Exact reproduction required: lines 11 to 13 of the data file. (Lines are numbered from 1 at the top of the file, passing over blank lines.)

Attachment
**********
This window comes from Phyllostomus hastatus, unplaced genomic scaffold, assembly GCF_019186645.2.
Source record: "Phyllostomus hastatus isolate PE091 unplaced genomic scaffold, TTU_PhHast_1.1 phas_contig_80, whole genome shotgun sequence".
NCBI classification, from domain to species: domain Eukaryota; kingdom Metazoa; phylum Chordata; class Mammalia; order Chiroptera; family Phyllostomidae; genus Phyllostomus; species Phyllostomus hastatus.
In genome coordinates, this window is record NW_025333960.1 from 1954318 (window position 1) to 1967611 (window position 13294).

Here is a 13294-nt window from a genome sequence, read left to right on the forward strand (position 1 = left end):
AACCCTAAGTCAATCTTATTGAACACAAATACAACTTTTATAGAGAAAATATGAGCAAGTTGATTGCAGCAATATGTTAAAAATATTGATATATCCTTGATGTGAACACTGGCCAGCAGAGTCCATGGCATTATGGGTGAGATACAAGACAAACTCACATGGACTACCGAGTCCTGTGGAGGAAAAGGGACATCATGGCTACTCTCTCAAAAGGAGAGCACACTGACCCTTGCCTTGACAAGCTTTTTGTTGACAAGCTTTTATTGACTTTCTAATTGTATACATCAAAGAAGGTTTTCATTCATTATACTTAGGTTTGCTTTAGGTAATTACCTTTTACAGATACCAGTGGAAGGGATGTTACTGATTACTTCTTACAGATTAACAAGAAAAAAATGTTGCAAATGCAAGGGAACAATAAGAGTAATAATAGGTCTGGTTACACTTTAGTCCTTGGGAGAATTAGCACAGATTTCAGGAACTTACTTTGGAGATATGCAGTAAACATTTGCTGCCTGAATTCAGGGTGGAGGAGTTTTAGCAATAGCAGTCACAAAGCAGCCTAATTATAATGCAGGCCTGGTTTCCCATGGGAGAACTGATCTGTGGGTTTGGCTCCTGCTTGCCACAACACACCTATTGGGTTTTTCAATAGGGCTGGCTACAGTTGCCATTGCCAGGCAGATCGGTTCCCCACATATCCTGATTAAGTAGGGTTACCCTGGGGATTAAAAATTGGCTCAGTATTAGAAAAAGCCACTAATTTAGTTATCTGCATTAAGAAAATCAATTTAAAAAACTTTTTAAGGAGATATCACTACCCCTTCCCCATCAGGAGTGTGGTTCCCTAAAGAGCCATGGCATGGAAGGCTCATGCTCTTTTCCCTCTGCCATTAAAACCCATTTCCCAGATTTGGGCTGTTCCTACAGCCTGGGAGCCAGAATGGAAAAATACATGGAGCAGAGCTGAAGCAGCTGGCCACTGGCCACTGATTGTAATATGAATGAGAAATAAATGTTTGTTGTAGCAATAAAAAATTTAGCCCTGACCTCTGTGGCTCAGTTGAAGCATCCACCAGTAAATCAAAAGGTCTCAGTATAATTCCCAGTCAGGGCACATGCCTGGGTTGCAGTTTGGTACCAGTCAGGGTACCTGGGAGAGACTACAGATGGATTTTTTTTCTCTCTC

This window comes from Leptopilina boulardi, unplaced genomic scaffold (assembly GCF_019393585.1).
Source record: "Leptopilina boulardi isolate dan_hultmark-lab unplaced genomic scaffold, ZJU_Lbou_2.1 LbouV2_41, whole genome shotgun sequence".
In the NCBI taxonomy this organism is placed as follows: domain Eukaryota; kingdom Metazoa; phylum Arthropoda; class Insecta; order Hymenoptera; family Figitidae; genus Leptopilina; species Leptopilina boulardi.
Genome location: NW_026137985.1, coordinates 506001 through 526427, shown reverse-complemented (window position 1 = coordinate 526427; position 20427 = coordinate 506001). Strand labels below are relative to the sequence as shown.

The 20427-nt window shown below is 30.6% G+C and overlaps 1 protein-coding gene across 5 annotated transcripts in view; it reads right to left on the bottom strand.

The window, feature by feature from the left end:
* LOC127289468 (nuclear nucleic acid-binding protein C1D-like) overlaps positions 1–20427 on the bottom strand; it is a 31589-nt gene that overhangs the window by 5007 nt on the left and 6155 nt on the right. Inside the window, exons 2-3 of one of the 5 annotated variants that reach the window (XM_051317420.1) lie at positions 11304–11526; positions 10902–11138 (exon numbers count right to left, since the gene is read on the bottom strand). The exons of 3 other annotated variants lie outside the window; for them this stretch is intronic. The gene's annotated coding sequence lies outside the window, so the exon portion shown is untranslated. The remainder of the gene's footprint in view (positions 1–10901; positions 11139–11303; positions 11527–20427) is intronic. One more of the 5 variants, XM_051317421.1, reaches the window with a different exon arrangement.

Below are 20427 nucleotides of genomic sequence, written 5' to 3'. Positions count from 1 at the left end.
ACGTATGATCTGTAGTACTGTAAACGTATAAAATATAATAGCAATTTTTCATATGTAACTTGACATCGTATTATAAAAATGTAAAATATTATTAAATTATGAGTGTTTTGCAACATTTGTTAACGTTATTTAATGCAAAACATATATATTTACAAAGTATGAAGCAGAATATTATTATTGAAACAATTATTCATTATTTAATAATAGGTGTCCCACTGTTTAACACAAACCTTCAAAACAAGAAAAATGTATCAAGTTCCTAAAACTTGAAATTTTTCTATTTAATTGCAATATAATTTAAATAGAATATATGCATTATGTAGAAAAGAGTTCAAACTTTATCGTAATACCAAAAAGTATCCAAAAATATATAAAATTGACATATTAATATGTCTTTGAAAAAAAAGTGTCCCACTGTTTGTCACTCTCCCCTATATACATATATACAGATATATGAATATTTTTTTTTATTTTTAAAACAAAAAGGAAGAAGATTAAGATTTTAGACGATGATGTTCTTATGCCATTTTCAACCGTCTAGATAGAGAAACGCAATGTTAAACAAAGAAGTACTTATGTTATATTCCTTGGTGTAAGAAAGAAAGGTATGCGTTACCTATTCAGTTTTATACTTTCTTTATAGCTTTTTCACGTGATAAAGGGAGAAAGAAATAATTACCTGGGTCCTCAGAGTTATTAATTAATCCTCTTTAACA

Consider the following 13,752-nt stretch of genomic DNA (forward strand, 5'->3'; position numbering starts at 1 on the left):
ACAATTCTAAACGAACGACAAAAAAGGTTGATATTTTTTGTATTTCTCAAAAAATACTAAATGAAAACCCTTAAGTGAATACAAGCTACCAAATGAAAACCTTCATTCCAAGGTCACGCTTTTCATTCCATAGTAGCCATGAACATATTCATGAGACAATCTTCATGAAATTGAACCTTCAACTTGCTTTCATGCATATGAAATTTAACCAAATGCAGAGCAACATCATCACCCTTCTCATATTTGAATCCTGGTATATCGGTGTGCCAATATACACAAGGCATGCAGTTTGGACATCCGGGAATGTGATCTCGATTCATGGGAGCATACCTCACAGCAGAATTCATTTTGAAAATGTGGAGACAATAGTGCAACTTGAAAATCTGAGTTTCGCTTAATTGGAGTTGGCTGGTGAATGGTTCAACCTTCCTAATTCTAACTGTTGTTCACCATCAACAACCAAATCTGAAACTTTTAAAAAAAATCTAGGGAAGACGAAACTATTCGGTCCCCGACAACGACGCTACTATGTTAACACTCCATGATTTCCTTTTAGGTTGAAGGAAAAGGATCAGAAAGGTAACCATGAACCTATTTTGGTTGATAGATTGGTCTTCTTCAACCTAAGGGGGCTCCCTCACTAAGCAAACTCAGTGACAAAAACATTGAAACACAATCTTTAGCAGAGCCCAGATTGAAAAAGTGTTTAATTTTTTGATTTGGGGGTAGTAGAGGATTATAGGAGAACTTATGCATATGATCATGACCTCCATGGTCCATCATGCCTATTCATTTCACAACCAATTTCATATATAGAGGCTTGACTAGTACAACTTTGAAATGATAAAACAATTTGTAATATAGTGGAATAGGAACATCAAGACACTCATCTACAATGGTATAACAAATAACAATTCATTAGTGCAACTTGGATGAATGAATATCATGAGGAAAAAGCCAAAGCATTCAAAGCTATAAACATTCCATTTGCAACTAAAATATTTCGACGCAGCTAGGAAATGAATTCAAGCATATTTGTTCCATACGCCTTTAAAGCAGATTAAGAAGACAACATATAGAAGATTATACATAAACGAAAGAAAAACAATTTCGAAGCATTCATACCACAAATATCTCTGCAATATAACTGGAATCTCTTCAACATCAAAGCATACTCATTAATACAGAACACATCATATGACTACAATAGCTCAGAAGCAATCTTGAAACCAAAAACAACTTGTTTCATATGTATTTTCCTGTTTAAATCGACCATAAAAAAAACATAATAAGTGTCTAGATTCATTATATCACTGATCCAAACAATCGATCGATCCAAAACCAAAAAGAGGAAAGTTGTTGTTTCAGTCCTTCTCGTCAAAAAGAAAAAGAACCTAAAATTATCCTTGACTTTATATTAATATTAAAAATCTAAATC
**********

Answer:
The 20427-nt window shown below is 30.6% G+C and overlaps 1 protein-coding gene across 5 annotated transcripts in view; it reads right to left on the bottom strand.

The window, feature by feature from the left end:
* LOC127289468 (nuclear nucleic acid-binding protein C1D-like) overlaps positions 1–20427 on the bottom strand; it is a 31589-nt gene that overhangs the window by 5007 nt on the left and 6155 nt on the right. Inside the window, exons 2-3 of one of the 5 annotated variants that reach the window (XM_051317420.1) lie at positions 11304–11526; positions 10902–11138 (exon numbers count right to left, since the gene is read on the bottom strand). The exons of 3 other annotated variants lie outside the window; for them this stretch is intronic. The gene's annotated coding sequence lies outside the window, so the exon portion shown is untranslated. The remainder of the gene's footprint in view (positions 1–10901; positions 11139–11303; positions 11527–20427) is intronic. One more of the 5 variants, XM_051317421.1, reaches the window with a different exon arrangement.